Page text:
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Re: 1954 Packard Pacific Oil pressure sending unit 4 way brass tee adapter/ Auburn style dash panel
Not too shy to talk
Joined:
10/8 12:10:55
From ny, ny usa
Posts: 25
Hi Howard. I hope you don't mind as you have been very helpful. I have pulled off a school boy error. Navigating to the correct forum has been a challenge for me. Any-who, I recently went through the warm weather/cold weather Carter WCFB 2112S flooding circus. All is well, pedal to the floor and ether....however, in the process I changed the plugs, coil and added a new rotor. Unfortunately I did not mark the location of the rotor. The engine bogs now at cruising rpm around 30mph-40mph. Bogging and pulling sensation. Aside from carb adjustments, carter wcfb trouble-shooting point to "defective distributor advance mechanism" hence the rotor. I assume the issue is caused by me not precisely aligning the new rotor. Since I did not mark the location of the rotor how do I now align it correctly? Is it as simple as pointing it to the number (1) plug/cylinder on the distributor?

Posted on: 11/12 9:35:04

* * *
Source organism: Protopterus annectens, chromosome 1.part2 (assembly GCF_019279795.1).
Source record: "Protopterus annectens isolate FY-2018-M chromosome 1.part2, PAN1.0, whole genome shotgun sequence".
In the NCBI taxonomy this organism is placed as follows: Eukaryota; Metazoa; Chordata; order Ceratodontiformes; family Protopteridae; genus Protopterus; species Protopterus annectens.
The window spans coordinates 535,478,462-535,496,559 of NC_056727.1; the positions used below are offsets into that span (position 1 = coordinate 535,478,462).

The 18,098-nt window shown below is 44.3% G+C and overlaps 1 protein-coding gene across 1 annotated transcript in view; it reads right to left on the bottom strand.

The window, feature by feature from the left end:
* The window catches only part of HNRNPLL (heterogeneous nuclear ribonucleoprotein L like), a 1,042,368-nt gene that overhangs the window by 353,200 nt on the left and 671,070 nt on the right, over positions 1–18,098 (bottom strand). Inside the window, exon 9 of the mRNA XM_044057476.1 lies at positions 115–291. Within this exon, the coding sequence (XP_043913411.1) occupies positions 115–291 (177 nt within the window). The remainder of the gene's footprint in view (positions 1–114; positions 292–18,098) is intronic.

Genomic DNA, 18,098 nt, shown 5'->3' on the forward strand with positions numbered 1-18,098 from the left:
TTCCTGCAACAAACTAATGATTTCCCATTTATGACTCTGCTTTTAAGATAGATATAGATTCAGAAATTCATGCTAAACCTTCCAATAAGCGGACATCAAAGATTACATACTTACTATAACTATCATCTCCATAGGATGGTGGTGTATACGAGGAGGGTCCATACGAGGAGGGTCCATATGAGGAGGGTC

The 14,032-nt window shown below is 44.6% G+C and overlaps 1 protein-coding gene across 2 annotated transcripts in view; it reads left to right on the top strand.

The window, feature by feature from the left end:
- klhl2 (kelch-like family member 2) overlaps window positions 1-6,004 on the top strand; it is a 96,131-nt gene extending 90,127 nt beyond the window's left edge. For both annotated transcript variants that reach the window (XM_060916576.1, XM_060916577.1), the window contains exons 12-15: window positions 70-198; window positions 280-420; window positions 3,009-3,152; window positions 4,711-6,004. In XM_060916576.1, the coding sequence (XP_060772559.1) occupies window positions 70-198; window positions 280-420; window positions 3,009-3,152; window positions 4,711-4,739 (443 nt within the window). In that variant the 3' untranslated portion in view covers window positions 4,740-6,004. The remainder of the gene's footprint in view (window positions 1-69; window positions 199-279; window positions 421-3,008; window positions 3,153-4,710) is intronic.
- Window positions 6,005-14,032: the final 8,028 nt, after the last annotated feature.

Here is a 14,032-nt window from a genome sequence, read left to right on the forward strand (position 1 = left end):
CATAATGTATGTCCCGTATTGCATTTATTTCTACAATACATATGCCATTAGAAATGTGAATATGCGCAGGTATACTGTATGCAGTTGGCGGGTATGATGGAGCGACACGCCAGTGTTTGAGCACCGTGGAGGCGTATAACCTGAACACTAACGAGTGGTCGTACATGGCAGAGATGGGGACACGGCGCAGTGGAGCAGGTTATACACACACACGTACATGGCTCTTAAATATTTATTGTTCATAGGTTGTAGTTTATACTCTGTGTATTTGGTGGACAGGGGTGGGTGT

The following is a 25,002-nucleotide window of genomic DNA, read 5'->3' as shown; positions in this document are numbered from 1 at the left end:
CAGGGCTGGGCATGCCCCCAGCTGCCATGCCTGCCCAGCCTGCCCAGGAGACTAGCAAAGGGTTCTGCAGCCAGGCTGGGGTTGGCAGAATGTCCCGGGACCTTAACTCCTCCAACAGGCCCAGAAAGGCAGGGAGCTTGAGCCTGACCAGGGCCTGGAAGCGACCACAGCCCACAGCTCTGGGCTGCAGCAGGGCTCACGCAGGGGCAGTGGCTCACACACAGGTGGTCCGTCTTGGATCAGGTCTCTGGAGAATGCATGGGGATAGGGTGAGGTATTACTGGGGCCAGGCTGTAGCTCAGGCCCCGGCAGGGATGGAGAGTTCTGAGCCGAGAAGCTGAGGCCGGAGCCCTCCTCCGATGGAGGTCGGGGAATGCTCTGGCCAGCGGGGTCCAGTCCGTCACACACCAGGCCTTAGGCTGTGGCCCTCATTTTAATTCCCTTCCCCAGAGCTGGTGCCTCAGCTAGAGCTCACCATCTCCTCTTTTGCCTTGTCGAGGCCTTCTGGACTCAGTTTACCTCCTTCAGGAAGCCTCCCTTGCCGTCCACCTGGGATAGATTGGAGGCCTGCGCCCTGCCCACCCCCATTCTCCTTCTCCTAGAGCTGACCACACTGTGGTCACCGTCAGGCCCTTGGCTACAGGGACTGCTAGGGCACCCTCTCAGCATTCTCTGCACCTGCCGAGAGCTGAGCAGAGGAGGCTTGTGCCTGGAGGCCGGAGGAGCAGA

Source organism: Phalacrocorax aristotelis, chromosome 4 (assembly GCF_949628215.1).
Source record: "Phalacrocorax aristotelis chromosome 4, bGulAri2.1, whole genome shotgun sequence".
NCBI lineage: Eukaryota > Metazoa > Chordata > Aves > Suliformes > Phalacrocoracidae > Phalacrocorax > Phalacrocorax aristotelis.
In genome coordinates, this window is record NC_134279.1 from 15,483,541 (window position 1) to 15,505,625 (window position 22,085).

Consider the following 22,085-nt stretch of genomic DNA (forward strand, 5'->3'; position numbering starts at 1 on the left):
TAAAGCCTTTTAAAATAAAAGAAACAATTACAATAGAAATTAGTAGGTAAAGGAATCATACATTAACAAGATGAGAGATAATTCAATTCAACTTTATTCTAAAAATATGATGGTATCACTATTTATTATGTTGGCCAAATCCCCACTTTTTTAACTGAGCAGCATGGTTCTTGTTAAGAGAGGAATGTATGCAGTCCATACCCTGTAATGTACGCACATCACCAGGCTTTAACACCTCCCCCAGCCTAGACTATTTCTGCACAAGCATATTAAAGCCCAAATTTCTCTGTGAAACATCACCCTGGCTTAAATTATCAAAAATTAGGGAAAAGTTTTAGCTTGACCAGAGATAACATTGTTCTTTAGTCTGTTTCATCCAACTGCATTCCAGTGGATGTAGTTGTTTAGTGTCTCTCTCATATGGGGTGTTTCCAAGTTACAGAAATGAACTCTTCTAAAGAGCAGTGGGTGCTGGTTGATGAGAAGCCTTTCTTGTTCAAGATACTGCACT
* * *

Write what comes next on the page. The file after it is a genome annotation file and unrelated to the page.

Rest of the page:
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Re: 1954 Packard Pacific Oil pressure sending unit 4 way brass tee adapter/ Auburn style dash panel
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Joined:
2007/4/20 17:54
From Fresno CA
Posts: 15404
Assuming it is the correct new rotor and you did not turn the distributor in its mount to disturb the timing then I doubt rotor alignment is the issue. The rotor is keyed to the shaft and there is only one way the proper rotor will fit.

I would check that the vacuum advance is working and that the diaphragm did not develop a leak due to old hardened rubber cracking. That has happened to more than one person when bringing a car back to life after a lot of years. You can use a timing light although with the light it might be hard to distinguish between what changes you see to the timing might be from mechanical advance or vacuum advance. Another way is to disconnect the tubing at the carb or other convenient place and use suction from your mouth to see if there is any leakage. A more appropriate test would be to use something like a hand vacuum pump on the line to provide enough vacuum to make sure the advance moves the mechanism.

The centrifugal advance and particularly the weights could also be an issue. Make sure both pivot pins are lubricated and weights are free to pivot and are also securely fastened on the cam. Some distributors need a few drops of oil on a felt in the center of the shaft under the rotor to provide lube to the pivot pins so they don't dry out. Possibly one weight has stuck or one of the small springs used to calibrate and provide the means to keep them pulled in and return them inward when the engine slows has broken.

Posted on: 11/12 10:42:50